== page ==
>
> @@ -87,6 +123,8 @@ The remaining space between the end of the header extension area and the end of
>  the first cluster can be used for other data. Usually, the backing file name is
>  stored there.
>
> +[ TODO Feature name table? ]

There was discussion about using string names rather than feature
bits.  This would make failure on unknown feature bits much clearer to
end-users: unable to open test.qcow3, feature "new_feature" not
supported

The issue with feature names as strings is that it makes header
parsing more difficult - especially updating in place (delete or
insert).  For this reason I don't see string names as essential.

Perhaps there was another requirement for feature names that I forgot about?

> +
>
>  == Host cluster management ==
>
> @@ -138,7 +176,8 @@ guest clusters to host clusters. They are called L1 and L2 table.
>
>  The L1 table has a variable size (stored in the header) and may use multiple
>  clusters, however it must be contiguous in the image file. L2 tables are
> -exactly one cluster in size.
> +exactly one cluster in size if subclusters are disabled, and two clusters if
> +they are enabled.
>
>  Given a offset into the virtual disk, the offset into the image file can be
>  obtained as follows:
> @@ -168,9 +207,32 @@ L1 table entry:
>                     refcount is exactly one. This information is only accurate
>                     in the active L1 table.
>
> -L2 table entry (for normal clusters):
> +L2 table entry:
>
> -    Bit  0 -  8:    Reserved (set to 0)
> +    Bit  0 -  61:   Cluster descriptor
> +
> +              62:   0 for standard clusters
> +                    1 for compressed clusters
> +
> +              63:   0 for a cluster that is unused or requires COW, 1 if its
> +                    refcount is exactly one. This information is only accurate
> +                    in L2 tables that are reachable from the the active L1
> +                    table.
> +
> +        64 - 127:   If subclusters are enabled, this contains a bitmask that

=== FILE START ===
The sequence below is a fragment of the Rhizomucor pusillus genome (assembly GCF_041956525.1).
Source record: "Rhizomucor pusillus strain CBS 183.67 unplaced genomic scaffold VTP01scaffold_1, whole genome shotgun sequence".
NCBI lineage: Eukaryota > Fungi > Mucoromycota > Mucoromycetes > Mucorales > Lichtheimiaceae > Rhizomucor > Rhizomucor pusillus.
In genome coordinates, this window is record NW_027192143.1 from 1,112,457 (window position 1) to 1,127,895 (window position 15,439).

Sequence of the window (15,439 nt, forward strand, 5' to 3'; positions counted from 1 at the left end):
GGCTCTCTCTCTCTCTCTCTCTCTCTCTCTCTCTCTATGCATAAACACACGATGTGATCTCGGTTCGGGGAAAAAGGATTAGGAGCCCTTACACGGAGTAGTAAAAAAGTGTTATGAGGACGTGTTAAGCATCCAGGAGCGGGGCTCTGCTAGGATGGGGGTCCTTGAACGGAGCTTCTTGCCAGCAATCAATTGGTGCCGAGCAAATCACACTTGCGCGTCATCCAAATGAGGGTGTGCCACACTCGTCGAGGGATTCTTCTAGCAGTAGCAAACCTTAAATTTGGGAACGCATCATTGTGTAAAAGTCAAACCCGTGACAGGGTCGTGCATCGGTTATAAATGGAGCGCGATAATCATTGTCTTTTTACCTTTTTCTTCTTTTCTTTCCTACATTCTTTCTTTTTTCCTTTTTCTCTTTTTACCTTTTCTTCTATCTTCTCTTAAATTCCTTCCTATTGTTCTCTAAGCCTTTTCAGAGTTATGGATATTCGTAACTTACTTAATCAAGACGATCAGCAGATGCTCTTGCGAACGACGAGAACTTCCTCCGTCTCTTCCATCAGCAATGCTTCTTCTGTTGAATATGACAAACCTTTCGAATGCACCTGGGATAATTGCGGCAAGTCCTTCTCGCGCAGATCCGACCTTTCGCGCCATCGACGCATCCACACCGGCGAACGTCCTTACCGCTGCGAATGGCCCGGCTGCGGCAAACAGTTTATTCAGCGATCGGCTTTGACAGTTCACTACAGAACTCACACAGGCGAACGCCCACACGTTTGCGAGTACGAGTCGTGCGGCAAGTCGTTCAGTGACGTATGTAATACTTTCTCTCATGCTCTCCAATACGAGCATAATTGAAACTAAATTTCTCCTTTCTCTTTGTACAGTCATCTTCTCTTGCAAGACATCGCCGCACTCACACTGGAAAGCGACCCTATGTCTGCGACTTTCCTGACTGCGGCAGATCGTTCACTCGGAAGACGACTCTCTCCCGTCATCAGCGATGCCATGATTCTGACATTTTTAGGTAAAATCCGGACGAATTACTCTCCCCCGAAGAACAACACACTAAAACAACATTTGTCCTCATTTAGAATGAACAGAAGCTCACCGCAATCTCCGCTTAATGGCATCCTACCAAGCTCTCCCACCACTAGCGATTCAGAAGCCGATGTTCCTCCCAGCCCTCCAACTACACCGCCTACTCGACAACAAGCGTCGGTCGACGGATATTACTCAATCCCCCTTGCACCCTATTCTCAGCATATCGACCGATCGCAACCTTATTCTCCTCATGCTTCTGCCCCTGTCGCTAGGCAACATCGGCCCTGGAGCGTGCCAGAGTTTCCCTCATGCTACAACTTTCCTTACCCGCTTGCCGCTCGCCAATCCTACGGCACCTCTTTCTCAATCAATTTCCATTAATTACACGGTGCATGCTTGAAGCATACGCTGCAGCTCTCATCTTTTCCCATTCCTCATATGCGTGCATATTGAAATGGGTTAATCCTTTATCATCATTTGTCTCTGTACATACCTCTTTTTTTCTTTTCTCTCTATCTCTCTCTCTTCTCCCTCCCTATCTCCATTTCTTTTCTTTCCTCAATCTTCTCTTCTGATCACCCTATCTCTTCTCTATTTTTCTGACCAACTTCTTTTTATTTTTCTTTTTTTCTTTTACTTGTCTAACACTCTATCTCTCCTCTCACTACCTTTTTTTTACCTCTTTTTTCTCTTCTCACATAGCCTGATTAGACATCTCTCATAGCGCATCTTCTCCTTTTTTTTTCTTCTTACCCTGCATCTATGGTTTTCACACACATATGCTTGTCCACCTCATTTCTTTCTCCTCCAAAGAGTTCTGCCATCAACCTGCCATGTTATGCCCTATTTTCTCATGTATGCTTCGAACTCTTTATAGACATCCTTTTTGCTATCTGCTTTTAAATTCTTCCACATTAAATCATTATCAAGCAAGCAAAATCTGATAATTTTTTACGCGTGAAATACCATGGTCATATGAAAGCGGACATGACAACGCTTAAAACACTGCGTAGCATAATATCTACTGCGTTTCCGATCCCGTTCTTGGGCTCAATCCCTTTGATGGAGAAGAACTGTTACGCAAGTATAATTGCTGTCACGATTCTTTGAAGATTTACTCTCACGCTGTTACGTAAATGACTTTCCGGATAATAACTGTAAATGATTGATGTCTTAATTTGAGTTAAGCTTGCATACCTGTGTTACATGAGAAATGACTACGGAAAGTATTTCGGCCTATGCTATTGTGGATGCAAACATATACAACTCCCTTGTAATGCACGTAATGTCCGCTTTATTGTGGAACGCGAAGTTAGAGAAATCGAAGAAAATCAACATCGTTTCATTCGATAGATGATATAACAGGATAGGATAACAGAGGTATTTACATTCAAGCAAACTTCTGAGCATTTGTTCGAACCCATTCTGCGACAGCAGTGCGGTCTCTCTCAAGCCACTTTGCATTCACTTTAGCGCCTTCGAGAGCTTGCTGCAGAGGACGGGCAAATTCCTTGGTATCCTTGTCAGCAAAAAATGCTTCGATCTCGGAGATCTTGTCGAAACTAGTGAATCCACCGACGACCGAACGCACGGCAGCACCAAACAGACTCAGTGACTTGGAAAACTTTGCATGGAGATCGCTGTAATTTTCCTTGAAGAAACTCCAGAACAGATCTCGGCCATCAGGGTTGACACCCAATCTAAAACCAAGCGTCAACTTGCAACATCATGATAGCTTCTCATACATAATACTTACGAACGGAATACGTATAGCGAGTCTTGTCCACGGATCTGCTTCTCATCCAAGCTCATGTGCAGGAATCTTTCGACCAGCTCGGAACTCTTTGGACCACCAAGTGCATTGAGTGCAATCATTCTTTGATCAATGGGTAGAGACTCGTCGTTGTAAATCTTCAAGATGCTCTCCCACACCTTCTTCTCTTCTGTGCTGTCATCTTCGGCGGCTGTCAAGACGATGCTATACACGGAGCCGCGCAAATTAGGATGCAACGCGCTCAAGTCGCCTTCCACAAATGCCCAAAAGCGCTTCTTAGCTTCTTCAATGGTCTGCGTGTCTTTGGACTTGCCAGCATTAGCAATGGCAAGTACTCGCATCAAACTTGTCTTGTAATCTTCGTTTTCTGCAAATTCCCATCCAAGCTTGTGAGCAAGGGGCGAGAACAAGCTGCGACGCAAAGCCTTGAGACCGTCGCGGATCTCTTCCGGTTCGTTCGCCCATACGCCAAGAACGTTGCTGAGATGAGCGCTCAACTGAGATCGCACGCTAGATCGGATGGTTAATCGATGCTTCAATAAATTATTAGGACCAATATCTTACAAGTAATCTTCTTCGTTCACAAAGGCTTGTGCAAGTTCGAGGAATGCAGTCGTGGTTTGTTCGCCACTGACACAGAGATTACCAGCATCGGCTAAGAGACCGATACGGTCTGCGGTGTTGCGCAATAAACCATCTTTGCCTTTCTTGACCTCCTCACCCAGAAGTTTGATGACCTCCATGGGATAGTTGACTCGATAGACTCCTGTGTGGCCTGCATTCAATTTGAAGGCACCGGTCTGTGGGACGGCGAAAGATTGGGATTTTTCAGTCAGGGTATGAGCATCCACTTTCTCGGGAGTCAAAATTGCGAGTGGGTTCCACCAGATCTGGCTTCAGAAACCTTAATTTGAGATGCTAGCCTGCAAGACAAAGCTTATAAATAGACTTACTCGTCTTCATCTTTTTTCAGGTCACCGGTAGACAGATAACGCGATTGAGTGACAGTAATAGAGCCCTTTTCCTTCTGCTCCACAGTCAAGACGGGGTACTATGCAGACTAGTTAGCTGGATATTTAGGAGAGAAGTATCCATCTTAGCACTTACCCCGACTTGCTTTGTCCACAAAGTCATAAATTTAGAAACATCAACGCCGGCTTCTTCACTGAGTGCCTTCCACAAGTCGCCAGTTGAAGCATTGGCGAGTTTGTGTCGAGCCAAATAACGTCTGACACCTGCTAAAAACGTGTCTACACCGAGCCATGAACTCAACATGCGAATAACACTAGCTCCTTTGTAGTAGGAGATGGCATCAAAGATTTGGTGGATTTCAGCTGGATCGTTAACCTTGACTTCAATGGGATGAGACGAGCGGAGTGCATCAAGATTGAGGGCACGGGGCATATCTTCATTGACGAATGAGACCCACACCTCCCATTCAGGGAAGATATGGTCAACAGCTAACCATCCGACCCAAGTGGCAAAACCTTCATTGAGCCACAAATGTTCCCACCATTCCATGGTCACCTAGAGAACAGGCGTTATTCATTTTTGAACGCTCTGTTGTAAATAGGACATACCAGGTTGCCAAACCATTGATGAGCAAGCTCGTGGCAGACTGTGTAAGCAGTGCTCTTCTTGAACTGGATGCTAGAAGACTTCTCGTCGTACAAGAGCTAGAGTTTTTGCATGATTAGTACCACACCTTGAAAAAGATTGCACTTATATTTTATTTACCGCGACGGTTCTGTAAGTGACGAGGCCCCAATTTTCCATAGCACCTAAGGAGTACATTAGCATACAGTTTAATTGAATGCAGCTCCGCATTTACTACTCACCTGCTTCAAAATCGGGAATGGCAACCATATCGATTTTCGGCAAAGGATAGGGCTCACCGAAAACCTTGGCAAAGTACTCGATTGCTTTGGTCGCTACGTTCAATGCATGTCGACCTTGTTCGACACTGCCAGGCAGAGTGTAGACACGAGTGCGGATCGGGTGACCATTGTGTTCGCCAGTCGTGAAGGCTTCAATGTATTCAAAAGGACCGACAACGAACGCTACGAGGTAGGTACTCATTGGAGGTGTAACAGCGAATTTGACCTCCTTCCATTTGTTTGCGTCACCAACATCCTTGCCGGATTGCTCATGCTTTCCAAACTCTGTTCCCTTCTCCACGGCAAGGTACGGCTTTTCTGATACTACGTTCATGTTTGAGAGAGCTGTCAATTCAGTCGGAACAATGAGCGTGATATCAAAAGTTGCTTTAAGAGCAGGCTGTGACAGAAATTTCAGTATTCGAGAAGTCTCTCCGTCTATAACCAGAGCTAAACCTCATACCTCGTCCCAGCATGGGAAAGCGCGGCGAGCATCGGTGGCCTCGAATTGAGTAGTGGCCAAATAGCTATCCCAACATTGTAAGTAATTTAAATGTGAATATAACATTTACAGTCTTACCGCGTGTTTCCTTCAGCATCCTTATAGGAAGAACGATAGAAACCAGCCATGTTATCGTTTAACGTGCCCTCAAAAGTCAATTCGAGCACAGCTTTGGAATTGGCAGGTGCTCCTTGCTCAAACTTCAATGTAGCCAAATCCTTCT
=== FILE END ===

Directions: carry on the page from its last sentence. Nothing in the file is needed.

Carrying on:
> +                    describes the allocation status of all 64 subclusters. The
> +                    first subcluster is represented by the LSB. A 0 bit means
> +                    that the subcluster is unallocated.
> +
> +Standard Cluster Descriptor:
> +
> +    Bit       0:    If set to 1, the cluster reads as all zeros instead of
> +                    referring to the backing file if the (sub-)cluster is
> +                    unallocated.
> +
> +                    With version 2, this is always 0.
> +
> +         1 -  8:    Reserved (set to 0)
>
>          9 - 55:    Bits 9-55 of host cluster offset. Must be aligned to a
>                     cluster boundary. If the offset is 0, the cluster is
> @@ -178,29 +240,17 @@ L2 table entry (for normal clusters):
>
>         56 - 61:    Reserved (set to 0)
>
> -             62:    0 (this cluster is not compressed)
> -
> -             63:    0 for a cluster that is unused or requires COW, 1 if its
> -                    refcount is exactly one. This information is only accurate
> -                    in L2 tables that are reachable from the the active L1
> -                    table.
>
> -L2 table entry (for compressed clusters; x = 62 - (cluster_size - 8)):
> +Compressed Clusters Descriptor (x = 62 - (cluster_size - 8)):
>
>     Bit  0 -  x:    Host cluster offset. This is usually _not_ aligned to a
>                     cluster boundary!
>
>        x+1 - 61:    Compressed size of the images in sectors of 512 bytes
>
> -             62:    1 (this cluster is compressed using zlib)
> -
> -             63:    0 for a cluster that is unused or requires COW, 1 if its
> -                    refcount is exactly one. This information is only accurate
> -                    in L2 tables that are reachable from the the active L1
> -                    table.
> -
> -If a cluster is unallocated, read requests shall read the data from the backing
> -file. If there is no backing file or the backing file is smaller than the image,
> +If a cluster or a subcluster is unallocated, read requests shall read the data
> +from the backing file (except if bit 0 in the Standard Cluster Descriptor is
> +set). If there is no backing file or the backing file is smaller than the image,
>  they shall read zeros for all parts that are not covered by the backing file.
>
>
> @@ -253,7 +303,13 @@ Snapshot table entry:
>         36 - 39:    Size of extra data in the table entry (used for future
>                     extensions of the format)
>
> -        variable:   Extra data for future extensions. Must be ignored.
> +        variable:   Extra data for future extensions. Unknown fields must be
> +                    ignored. Currently defined are (offset relative to snapshot
> +                    table entry):
> +
> +                    Byte 40 - 47:   Size of the VM state in bytes. 0 if no VM
> +                                    state is saved. If this field is present,
> +                                    the 32-bit value in bytes 32-35 is ignored.

This is because you want a 64-bit VM state offset?

Need to add a note that this is v3-specific?

This field now preceeds the id_str and name variable length data?

Stefan
Kevin Wolf - May 24, 2011, 11:15 a.m.
Am 24.05.2011 12:41, schrieb Stefan Hajnoczi:
> 3. Zero clusters
> 
> Cluster descriptor bit 0 can mark clusters as zero.  This prevents
> access to the backing file and instead reads zeroes.
> 
> This is not really compatible with sub-clusters because it works at
> cluster granularity?

Right, that's something I wanted to discussed, too. In fact, it works
just fine with subclusters if you don't have a backing file, but you